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Extreme macro photography: Sample application for biological specimens using the LM macroscope and a DSLR/DSLM camera

The LM macroscope has been specially developed for use with modern interchangeable lens mount digital cameras. The imaging sensors in these cameras deliver high-resolution performance and an extensive dynamic range. A quality optical system that is specifically designed to meet the requirements of this type of application is needed to utilise the full potential of these cameras. Usually, normal stereo microscopes are used for this magnification range. However, they do not produce the desired results when it comes to image capturing. LM macroscopes, by contrast, deliver superb image quality and depth of field, and are easy to use.

LM macroscope 9x with Canon DSLR

The following images show a chestnut photographed at different powers of magnification:

1.) Chestnut on the tree

The sweet chestnut is a deciduous tree of the beech family that produces starchy edible nuts. It was voted tree of the year 2018.

Sweet chestnut on tree with DSLR microscope camera

2.) General view of a chestnut, 60mm x 40mm FOV

The edible fruits of the tree are broadly referred to by the generic term ‘chestnuts’. Another name for chestnuts is ‘marrons’ – ‘Maroni’ in Austria – although they are actually only a subspecies of the sweet chestnut. The burrs are green while growing and then change to a yellow-brown colour (as shown in the image) when ripe.

chestnut with burrs mikrophotography
For a high-resolution image, click here

3.) Detailed view of a chestnut, 35mm x 23mm FOV

The chestnut has three nuts in a bur, covered with a shiny, dark brown hull. As opposed to horse chestnuts – which are not related to the actual edible chestnut – sweet chestnuts have a pointed end with a small tuft of hairs and an attachment scar on the other side.

shiny dark brown hull image quality
For a high resolution image, click here

4.) Detailed view of a chestnut, 35mm x 23mm FOV

Chestnuts are rich in carbohydrates, starch and sucrose.

chestnut LM macroscope
For a high resolution image, click here

5.) Detailed view of a chestnut, 10mm x 6.6mm

Another image of the hairy tip at a higher magnification. The radicle (primary root) is located near the tip of the chestnut kernel.

detailed image chestnut microscope camera macroscope
For a high resolution image, click here

LM macroscopes have been developed for sophisticated imaging techniques. We recommend focus stacking to create images with maximum depth of field: multiple images are taken at different focus distances and combined into a stack, which is then processed with a special software tool. The result is one composite image that is sharply focused from front to back.

focus stacking fokusstacking

The image stacks can be created by turning the micrometer screw and repeatedly triggering the shutter. A much more elegant and less complicated solution for creating a focus stack is to use a motorised focusing rail. The LM macroscope is factory-ready for installation of a motorised focusing rail.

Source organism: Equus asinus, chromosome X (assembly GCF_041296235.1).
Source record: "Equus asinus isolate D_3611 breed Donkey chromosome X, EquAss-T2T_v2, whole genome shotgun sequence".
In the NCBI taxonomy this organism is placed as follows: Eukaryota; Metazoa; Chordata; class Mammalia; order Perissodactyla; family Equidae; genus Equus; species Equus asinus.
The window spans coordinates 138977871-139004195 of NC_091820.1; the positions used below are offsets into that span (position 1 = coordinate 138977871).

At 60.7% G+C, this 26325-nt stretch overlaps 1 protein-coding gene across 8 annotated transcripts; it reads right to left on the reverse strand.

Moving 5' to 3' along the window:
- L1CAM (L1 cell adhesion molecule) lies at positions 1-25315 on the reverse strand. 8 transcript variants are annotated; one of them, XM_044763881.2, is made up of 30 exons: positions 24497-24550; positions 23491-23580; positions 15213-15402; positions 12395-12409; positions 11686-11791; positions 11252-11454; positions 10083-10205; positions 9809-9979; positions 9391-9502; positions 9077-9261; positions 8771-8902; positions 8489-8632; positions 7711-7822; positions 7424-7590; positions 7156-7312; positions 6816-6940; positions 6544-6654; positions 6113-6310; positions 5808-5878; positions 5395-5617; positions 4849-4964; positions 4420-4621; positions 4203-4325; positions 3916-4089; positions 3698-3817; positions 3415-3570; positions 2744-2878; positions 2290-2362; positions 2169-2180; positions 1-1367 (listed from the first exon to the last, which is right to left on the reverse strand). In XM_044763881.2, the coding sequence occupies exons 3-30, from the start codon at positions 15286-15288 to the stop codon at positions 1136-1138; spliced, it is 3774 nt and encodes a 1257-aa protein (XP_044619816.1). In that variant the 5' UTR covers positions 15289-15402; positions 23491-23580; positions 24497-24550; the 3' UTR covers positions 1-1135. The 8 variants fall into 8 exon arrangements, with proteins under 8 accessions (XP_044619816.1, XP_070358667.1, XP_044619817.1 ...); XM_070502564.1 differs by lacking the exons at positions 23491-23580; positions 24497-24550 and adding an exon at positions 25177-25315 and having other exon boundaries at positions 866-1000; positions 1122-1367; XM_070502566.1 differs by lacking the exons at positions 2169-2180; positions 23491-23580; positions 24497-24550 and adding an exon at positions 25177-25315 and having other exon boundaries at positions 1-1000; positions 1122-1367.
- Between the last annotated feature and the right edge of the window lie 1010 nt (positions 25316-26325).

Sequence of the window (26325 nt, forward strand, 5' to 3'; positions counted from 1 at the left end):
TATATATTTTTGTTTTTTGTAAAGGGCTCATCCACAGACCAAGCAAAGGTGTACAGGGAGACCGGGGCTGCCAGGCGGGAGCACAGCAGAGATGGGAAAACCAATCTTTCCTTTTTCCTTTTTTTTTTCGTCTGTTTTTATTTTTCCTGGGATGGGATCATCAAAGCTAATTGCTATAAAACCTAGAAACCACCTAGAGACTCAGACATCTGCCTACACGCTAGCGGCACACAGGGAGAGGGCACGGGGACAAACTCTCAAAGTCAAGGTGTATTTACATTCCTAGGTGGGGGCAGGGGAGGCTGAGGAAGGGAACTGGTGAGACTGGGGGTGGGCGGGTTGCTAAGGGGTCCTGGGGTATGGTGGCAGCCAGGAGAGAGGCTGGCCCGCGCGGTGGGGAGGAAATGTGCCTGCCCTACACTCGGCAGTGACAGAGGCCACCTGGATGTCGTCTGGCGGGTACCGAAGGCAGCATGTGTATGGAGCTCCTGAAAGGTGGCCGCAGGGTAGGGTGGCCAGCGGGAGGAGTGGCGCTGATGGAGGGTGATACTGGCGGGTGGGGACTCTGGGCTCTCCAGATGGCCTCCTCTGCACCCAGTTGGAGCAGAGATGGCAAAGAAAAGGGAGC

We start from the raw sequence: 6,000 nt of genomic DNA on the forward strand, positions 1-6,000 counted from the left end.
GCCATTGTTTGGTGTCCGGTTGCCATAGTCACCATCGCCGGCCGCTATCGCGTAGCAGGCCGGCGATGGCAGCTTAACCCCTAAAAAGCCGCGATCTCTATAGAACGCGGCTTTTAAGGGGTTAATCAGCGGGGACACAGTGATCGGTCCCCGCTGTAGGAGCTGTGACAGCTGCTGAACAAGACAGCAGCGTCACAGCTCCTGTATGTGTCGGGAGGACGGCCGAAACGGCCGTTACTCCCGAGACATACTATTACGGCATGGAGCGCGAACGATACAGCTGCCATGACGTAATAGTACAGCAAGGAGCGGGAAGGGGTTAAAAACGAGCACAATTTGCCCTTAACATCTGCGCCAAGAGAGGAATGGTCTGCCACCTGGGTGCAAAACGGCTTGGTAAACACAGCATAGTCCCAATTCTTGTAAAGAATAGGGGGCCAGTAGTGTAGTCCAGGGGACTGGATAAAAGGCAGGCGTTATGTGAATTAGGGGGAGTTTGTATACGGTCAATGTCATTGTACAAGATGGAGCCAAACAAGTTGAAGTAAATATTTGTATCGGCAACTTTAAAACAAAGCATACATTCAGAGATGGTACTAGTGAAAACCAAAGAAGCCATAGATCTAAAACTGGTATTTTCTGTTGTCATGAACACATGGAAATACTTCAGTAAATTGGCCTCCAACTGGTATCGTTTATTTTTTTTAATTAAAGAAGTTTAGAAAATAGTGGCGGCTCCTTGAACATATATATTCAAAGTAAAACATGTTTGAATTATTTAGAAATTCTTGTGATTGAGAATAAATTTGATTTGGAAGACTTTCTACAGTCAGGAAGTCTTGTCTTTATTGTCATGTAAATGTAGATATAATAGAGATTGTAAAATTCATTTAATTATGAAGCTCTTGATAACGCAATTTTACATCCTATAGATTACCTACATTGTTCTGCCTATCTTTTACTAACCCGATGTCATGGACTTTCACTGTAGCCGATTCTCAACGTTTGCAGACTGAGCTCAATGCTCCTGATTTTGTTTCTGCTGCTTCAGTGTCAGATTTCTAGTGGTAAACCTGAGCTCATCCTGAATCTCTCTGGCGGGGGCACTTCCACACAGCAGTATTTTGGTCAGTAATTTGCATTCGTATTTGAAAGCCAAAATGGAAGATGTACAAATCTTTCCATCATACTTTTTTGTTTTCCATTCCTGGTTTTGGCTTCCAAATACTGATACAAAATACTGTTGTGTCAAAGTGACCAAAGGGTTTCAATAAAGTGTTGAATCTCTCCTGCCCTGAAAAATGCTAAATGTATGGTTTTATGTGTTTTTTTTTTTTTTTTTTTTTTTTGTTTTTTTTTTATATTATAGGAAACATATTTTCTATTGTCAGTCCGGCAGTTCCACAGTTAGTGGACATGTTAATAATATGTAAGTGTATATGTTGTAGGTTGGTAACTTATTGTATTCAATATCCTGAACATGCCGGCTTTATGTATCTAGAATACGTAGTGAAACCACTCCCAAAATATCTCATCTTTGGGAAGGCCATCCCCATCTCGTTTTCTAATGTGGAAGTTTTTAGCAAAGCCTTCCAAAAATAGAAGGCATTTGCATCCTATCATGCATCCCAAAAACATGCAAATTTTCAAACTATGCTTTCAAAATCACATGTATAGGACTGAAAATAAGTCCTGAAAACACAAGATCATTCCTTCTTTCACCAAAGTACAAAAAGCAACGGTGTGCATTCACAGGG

LM macroscope stand motorised rail

StackShot, developed by a US company, is a high-quality macro rail system available at a very attractive price (around € 550). Attaching the StackShot motorised focusing rail to the LM macroscope is simple and can be accomplished in a few easy steps. We recommend the Helicon software for controlling the image capturing process: it renders excellent results, is easy to use and works great in combination with the StackShot focusing rail.

New LM Digital Adapter for: Sony Alpha 9 III / Nikon Z9 / Nikon Z8 / Sony Alpha 7R V / Sony Alpha 1 / Sony Alpha 9 II (ILCE-9M2) / Sony FX3 Cinema Line / Sony Alpha 9 / Nikon D6 / Canon EOS R3 / Canon EOS R6 Mark II / Canon EOS R8 / Sony Alpha 7R IV / Canon EOS R5 / Sony Alpha 7S II / Sony Alpha 7S III / Sony Alpha 7R III / Canon EOS R6 / Nikon Z6 / Nikon Z6II / Sony Alpha 7R II / Nikon Z7 / Nikon Z7II / Canon EOS R / Canon EOS Ra (Astro) / Nikon Z5 / Sony Alpha 7C / Canon EOS RP / Sony Alpha 7S / Canon EOS R7 / Leica SL2-S / Canon EOS R10 / Canon EOS 1D X Mark III / Nikon Z50 / Nikon Z30 / Nikon Z fc / Nikon D850 / Canon EOS 1D X Mark II / Nikon D780 / Olympus OM-1 / Sony Alpha 7III / Olympus OM-D E-M1 Mark III / Canon EOS R100 / Sony Alpha 6700 / Nikon D5 / Sony Alpha 6600 / Fujifilm X-H2S / Fujifilm X-S10 / Fujifilm X-E4 / Fujifilm X-Pro3 / Olympus OM-D E-M1X / Sony Alpha 6400 / Sony Alpha 6100 / Sony ZV-E10 / Canon EOS 1D X / Nikon D4s / Olympus OM-D E-M5 III / Canon EOS 90D / Canon EOS 5D Mark IV / Nikon D4 / Nikon D750 / Canon EOS 6D Mark II / Fujifilm X-T4 / Fujifilm X-T3 / Sony Alpha 6300 / Sony Alpha 6500 / Nikon D500 / Nikon D810 / Nikon D800 / Canon EOS M6 Mark II / Nikon D800E / Nikon Df / Panasonic Lumix DC-G9 / Nikon D610 / Nikon D600 / Canon EOS 250D / Canon EOS 850D / Rebel T8i / Canon EOS 6D / Sony Alpha 99 II (SLT-A99 II) / Canon EOS M200 / Canon EOS 5DS R ( without low-pass filter) / Olympus OM-D E-M1 Mark II / Canon EOS 80D / Canon EOS M50 Mark II / Canon EOS 5DS / Canon EOS M50 / Sony Alpha 77 II / Canon EOS 70D / Nikon D7200 / Pentax K-1 Mark II / Canon EOS 200D / Canon EOS 800D / Rebel T7i / Canon EOS 77D / Canon EOS 5D Mark III / Canon EOS 60D / Sony Alpha 7R / Sony Alpha 7 / Nikon DS-Qi2 (Microscope Camera) / Olympus OM-D E-M5 II / Nikon D3x / Olympus OM-D E-M1 /